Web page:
Working with the government, it was possible to clearly identify the many underlying drivers of deforestation that the "serious" academic community had been trying to convey. Western initiatives and activists like to proclaim that the cause of deforestation was timber or palm oil. But, those with on-ground knowledge knew that the real drivers were many and varied.

That nuance may not be media-friendly, but it is essential as it is based on hard facts and research.

The drivers included problems such as gaps in inland data, which meant there was lower certainty over land tenure. Conflicting land claims would prompt social conflict and clearing land as a means of establishing "ownership."

The palm oil sector has realized that initiatives like the moratorium have contributed to better data on land titles and a reduction in conflicts and deforestation – and, therefore, better outcomes for Indonesian palm oil players.

We have also supported President Jokowi’s continuation of related initiatives, such as the One Map policy, contributing to the moratorium’s overarching objectives on reducing deforestation and cutting the nation’s greenhouse gas emissions.

Similarly, palm oil leaders have worked closely with the government to revise the Indonesia Sustainable Palm Oil (ISPO) standard.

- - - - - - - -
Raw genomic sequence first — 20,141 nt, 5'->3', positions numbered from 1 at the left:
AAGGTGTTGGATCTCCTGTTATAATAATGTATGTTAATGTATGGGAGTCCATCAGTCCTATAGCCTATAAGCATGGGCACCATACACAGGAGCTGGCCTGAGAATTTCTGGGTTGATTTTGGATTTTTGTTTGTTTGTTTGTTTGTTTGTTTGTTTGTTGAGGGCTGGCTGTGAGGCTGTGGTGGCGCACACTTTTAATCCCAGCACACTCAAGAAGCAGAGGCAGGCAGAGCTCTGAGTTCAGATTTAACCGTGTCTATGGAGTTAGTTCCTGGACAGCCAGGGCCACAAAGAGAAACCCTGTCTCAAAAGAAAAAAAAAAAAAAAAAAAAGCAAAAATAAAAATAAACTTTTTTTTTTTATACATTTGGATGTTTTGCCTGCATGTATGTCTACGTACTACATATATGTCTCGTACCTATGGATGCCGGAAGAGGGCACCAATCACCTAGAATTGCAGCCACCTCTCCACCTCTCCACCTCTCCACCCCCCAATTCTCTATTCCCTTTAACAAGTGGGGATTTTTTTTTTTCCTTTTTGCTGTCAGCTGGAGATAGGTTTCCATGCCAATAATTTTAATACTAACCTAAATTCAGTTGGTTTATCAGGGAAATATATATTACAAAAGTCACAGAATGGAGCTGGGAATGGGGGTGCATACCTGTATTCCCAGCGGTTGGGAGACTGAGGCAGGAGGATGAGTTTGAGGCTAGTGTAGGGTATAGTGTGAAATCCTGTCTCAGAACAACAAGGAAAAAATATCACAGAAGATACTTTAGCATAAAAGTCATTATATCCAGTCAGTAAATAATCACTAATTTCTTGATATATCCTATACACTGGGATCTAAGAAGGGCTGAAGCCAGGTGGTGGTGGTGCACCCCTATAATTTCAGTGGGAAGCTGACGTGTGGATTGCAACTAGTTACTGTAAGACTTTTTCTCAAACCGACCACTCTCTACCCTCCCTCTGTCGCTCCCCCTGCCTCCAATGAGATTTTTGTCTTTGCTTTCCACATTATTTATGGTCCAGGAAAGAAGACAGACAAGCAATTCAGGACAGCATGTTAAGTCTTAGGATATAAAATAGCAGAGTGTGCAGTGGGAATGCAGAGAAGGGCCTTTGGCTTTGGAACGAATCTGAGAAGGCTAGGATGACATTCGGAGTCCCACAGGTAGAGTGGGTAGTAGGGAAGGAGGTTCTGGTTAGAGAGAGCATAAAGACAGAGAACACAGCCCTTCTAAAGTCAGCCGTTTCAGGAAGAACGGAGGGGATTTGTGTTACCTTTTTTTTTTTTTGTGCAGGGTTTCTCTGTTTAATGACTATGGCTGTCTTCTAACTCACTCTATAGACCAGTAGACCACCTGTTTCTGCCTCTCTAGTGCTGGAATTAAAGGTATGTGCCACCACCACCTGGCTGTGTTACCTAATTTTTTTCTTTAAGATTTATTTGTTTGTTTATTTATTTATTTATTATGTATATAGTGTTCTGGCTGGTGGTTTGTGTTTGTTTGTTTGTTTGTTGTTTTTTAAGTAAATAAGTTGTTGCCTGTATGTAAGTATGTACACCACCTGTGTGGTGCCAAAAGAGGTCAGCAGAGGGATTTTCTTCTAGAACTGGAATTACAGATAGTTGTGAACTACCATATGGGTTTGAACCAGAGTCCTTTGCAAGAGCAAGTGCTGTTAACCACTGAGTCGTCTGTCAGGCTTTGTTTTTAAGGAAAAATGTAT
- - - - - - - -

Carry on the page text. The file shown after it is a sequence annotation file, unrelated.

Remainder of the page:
ISPO implementation is key to driving down Indonesia’s deforestation rate and ensuring that palm oil broadens even further its positive social and economic impacts for all Indonesians.

ISPO’s environmental credibility is also key to increasing uptake of Indonesian palm oil in international markets, which the president has made a key objective for the revised ISPO.

The successful uptake of ISPO has made it the world’s largest palm oil sustainability certification – indeed, it will soon become the world’s largest-ever sustainability scheme for any crop.

This could not have happened without successful collaboration between the government and the palm oil community.

Critics of the President and the palm oil sector have attempted to paint this relationship as some sort of conspiracy. The rebuttal to these claims is simple and powerful: the deforestation rate is in freefall. The cooperation is delivering unprecedented results.

Our joint success shows the emptiness of Indonesia’s international critics. What are they actually contributing? While we have worked together cohesively and constructively, they have attempted to undermine everything that Indonesia is trying to achieve.

It is about time that Indonesia’s critics gave credit where it is due. This should start with less shouting about invented problems on social media and more listening to those who have solved problems in the real world.

Joko Supriyono is the chairman of the Indonesian Palm Oil Association (Gapki). Fadhil Hasan is the Senior Economist at the Institute for Development of Economics and Finance (Indef).